Your WiP-Setting

This week I wanted to focus on setting. How do you set up your setting? Is it a place you’ve been? Do you put yourself in place of your characters?

This is my first novel. I started by taking Sarah’s advice and just wrote. I wrote about what I knew and that is…being a girl growing up in East Texas. Creative, huh? For me, I had to just write about what was familiar. I changed the names of towns, but in my head, I picture where I grew up. That way I can accurately describe even the sounds and smells. All five senses are needed to portray a good setting.

This was the best scene of setting that I could find in my book. Remember-it took me a long time to find this and I even had to tweak it to put it on here. I’m no expert!!

Ugh. Hospital. The disinfectant stench wafted through my nostrils making my head spin and eyes fight to close again. My stomach rumbled and I put my hand over the worn blue fabric of the gown. At least I didn’t have to fix my own breakfast. The room was dim and I wondered if it was even morning. I forced myself to think about what I might order instead of the beeping machines and where I was lying.

Find a good example of setting in your WiP and post it in the comments along with your advice about the topic!

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I am having a huge problem with this right now because I set part of my book in the middle east… all I can do is read and watch movies

So, for future reference… even if my book takes me elsewhere I am going to do my best to bring it back home!

[Reply]

I try to pick places new to me. Places I’ve never been. I enjoy learning about places. Google map is a great resource. Calling people that live in those cities, like real estate brokers or high school secretary’s helps too. :)

I also enjoy writing with new worlds. Something I just discovered I like actually, from the exercises we do in writing.

My novels for Legend of the Protectors takes place in Tahlequah Oklahoma, home of the Cherokee Nations. I haven’t been there, but look forward to going. :)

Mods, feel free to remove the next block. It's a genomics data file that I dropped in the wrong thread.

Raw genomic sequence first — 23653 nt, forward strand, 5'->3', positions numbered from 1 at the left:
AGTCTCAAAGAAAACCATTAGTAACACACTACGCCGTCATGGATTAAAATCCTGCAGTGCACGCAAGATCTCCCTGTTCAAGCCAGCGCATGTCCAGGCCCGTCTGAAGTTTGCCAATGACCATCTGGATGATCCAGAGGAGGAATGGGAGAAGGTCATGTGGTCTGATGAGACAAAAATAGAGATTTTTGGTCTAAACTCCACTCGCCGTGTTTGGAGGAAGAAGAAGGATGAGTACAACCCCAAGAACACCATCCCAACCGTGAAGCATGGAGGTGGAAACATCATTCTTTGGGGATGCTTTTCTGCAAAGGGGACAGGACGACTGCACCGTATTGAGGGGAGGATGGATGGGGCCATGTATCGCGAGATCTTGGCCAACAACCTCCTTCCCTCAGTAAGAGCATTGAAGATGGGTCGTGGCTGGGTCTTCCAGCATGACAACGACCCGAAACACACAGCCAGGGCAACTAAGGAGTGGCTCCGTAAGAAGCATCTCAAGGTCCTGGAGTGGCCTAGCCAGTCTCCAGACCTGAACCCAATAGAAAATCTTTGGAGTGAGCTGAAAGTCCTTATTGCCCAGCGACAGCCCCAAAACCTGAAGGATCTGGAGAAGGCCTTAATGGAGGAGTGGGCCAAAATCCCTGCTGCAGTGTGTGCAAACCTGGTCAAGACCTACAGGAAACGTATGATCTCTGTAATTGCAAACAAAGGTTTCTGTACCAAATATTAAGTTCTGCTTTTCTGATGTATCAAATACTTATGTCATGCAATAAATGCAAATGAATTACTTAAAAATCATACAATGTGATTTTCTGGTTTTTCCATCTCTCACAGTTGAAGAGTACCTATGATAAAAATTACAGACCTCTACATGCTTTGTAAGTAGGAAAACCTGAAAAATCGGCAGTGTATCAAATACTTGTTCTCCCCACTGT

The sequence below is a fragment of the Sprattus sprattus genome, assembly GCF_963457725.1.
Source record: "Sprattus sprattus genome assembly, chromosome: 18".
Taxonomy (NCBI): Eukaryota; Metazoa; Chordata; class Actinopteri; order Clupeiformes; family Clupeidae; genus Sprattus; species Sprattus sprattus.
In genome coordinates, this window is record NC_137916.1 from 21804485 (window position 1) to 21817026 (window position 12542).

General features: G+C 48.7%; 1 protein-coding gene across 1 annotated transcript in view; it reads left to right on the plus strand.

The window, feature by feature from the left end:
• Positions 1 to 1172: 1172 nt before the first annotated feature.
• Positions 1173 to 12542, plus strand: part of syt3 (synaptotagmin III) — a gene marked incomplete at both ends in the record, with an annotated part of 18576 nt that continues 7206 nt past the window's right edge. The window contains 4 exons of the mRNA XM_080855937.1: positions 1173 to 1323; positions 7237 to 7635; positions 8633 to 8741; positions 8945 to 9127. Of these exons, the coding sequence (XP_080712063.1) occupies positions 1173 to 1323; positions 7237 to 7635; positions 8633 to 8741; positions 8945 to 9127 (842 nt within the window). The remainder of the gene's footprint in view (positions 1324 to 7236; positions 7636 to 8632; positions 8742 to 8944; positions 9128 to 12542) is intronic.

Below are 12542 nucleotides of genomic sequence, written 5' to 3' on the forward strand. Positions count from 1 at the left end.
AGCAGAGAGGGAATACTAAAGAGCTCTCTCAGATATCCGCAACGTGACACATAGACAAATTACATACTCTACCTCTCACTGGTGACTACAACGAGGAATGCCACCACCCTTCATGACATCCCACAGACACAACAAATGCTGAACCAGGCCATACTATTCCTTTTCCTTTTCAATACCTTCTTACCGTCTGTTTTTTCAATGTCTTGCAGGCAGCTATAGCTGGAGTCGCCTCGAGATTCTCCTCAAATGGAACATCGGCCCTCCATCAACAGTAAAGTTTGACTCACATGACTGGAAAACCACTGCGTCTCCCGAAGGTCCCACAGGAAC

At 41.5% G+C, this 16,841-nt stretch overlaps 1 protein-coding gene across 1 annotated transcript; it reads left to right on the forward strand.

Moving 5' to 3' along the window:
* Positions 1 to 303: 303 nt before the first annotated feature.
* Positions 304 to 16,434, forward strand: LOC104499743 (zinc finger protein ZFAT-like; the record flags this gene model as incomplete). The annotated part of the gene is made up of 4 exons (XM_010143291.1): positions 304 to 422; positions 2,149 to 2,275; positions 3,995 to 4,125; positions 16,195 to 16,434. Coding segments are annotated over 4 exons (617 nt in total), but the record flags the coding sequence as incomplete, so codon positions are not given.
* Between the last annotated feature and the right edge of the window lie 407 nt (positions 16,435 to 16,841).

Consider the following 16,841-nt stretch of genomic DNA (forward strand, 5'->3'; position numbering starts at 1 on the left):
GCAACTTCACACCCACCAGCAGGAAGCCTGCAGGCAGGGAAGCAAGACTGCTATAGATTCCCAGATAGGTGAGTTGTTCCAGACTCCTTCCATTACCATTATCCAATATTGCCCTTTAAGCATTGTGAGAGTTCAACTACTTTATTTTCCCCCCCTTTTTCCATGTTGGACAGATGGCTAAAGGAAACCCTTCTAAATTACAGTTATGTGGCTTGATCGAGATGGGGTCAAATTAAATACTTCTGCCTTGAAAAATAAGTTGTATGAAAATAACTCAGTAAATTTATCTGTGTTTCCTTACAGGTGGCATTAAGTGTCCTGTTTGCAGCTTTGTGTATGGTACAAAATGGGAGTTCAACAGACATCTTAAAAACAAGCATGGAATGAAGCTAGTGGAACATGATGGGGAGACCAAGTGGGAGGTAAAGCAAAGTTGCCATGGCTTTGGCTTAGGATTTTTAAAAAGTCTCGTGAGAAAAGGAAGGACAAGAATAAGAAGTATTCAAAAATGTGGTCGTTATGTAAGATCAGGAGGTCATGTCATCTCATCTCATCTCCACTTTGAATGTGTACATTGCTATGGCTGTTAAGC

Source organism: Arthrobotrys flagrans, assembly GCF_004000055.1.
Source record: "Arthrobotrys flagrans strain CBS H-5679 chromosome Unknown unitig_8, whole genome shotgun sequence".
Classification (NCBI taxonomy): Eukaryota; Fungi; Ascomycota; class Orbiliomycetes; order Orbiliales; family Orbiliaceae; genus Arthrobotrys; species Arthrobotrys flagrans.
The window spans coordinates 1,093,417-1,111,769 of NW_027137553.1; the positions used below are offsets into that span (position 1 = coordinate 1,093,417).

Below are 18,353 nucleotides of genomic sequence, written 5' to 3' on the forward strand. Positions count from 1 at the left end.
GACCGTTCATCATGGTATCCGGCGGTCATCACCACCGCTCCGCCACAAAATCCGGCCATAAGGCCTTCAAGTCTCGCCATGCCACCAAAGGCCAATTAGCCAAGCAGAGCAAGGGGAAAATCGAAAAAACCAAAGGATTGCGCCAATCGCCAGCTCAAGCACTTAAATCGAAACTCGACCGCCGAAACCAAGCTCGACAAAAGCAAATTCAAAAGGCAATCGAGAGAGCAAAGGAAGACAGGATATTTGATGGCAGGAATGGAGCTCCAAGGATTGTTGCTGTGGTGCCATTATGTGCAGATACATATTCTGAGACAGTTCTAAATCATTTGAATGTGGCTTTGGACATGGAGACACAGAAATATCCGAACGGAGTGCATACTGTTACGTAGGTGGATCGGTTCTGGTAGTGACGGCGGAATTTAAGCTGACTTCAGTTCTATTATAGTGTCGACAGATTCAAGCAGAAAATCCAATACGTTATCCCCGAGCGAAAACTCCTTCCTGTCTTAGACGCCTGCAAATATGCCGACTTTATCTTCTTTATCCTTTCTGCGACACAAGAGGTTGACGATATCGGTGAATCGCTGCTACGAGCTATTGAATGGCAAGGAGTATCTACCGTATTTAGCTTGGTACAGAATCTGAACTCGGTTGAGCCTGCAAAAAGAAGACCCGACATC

One WIP takes place in Austin Texas. I’ve been there, but don’t know the area well.
Another, Lodi Wisconsin. I’m enjoying learning about that place as well.

So here’s a line from Lodi Wisconsin. And I don’t have a real title for it yet.

Layton walked through the front door of the large home on Vilas Hibbard Parkway. A bowl of oranges sat on a round table in the foyer. The smell of chocolate chip cookies filled the air. This wasn’t quite what he’d had in mind.

A group of girls sat in the formal living room taking, and as he ventured further into the house, kids played video games, pool, and darts. A few kids had beers, but most seemed to drink soda. Out the French doors, another group swam and played in the pool and hot tub.

Okay.

Lodi parties were different from those in Chicago. The music changed after each song, from country to rock, and continued in a “please everyone” way. A girl from his Chemistry class moved toward him.

[Reply]

I always take my stories from my home town. I never say where it is, what city or anything like that. I just take places, such as streets like State street, main street etc. Schools, but never use the name. I want people to imagine them there and not know exactly where it is so they can say, oh this sounds like Cambridge, or this could be Berkley.

Here is an example from my book.

The leaves had all fallen off the trees; a skiff of snow lay on the ground. The temperature was now in the forty’s on a warm day. Slush and leaves lined the gutters and the sound of the cars slurping through it as they drove by. The sky was a dull grey instead of the blue it usually is during warmer weather. The students on campus wore their heavy coats, gloves and hats as they ran from one building to the next. No one lingered in the courtyards anymore, more concerned to get in the warm buildings.

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